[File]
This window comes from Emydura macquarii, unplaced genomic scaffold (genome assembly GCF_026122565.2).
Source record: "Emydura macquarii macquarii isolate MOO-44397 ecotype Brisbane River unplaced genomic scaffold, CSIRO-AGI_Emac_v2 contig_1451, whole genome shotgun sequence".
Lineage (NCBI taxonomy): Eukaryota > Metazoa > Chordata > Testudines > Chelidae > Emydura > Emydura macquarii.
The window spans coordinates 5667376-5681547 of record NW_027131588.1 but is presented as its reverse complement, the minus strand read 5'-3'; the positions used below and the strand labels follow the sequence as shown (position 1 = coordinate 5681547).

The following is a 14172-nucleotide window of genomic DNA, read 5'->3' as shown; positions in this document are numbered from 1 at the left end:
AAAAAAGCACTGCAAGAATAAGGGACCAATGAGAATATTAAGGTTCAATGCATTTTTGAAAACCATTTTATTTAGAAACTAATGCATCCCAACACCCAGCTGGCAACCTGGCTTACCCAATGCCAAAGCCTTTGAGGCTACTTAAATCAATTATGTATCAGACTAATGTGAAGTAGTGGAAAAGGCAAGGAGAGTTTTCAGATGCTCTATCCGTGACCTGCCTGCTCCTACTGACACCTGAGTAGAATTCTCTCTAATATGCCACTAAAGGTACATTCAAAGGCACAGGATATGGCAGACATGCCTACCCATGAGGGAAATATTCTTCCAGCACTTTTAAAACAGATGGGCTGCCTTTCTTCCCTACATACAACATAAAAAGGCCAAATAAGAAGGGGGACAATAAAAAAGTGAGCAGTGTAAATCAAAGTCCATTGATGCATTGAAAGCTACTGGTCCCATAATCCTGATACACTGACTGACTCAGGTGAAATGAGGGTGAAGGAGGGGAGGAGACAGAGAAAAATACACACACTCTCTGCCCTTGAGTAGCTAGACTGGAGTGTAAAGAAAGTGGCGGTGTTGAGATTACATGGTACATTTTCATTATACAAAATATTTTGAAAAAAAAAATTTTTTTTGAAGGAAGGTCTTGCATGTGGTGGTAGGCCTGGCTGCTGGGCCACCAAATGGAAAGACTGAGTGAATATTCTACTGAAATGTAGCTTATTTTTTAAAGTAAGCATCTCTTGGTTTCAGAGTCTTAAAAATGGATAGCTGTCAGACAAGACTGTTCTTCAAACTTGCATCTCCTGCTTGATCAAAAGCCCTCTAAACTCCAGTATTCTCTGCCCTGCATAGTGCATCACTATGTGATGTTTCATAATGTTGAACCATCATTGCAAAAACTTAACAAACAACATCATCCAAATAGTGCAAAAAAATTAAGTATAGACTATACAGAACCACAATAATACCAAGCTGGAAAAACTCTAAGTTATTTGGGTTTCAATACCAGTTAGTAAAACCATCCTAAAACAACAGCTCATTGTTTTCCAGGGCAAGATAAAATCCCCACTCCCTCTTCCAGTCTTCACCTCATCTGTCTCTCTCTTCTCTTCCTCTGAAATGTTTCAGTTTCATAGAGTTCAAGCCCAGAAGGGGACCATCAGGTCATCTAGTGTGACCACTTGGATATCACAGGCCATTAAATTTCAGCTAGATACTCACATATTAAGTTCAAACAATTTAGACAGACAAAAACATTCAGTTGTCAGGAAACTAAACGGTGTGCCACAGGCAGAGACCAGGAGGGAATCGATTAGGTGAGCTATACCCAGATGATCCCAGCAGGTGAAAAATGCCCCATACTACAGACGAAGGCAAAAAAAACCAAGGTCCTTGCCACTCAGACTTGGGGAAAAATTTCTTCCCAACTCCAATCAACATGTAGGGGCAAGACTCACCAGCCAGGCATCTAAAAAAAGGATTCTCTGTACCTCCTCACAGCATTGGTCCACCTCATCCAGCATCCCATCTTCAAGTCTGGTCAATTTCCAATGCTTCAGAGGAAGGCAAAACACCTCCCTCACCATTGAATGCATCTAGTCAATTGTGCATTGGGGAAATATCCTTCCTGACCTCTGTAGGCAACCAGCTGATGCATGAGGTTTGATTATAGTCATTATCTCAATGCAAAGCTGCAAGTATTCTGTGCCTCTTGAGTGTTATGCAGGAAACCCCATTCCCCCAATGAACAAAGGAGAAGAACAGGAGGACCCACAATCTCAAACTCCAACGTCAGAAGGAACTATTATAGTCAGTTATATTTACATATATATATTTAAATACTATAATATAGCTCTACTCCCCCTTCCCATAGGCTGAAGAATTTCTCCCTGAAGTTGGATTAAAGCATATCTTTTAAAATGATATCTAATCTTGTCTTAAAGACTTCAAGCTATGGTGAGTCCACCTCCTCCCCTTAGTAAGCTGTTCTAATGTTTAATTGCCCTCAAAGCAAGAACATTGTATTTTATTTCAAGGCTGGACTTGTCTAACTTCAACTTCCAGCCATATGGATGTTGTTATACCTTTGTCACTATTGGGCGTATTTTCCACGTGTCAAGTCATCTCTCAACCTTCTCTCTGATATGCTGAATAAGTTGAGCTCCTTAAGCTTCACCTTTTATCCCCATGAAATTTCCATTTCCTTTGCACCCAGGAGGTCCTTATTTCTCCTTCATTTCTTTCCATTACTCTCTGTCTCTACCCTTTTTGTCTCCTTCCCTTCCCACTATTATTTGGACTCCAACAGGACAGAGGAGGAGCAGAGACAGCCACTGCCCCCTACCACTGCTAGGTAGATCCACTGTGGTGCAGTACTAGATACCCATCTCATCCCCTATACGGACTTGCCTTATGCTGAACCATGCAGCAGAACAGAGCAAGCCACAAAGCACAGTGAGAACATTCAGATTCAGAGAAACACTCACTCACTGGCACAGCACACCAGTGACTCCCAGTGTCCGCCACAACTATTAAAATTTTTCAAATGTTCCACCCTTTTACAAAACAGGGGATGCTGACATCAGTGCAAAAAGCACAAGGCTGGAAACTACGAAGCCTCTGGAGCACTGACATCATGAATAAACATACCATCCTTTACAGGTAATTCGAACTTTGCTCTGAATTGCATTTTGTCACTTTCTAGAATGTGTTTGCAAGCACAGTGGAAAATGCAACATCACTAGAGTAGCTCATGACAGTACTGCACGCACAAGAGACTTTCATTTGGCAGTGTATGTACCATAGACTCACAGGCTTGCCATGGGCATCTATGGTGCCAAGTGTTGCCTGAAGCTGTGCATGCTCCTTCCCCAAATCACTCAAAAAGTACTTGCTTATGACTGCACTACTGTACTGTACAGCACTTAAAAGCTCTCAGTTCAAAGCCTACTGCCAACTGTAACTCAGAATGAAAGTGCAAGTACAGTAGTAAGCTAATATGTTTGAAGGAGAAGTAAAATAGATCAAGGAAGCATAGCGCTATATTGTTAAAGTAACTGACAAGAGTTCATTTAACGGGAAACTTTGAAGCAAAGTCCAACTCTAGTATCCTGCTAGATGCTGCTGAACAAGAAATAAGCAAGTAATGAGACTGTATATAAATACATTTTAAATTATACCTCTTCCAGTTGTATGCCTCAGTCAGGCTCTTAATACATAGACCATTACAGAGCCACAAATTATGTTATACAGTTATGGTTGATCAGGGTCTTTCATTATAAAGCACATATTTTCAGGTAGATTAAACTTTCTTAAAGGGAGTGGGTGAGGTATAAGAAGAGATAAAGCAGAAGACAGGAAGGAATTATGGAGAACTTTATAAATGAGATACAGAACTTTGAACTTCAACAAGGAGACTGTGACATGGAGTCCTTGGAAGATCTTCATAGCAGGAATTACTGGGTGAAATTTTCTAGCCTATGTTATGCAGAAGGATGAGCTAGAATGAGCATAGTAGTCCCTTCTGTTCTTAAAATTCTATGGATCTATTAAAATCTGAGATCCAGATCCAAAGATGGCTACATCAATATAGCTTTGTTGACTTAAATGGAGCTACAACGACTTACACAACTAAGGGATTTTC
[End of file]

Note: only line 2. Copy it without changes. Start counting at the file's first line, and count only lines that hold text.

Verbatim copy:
Source record: "Emydura macquarii macquarii isolate MOO-44397 ecotype Brisbane River unplaced genomic scaffold, CSIRO-AGI_Emac_v2 contig_1451, whole genome shotgun sequence".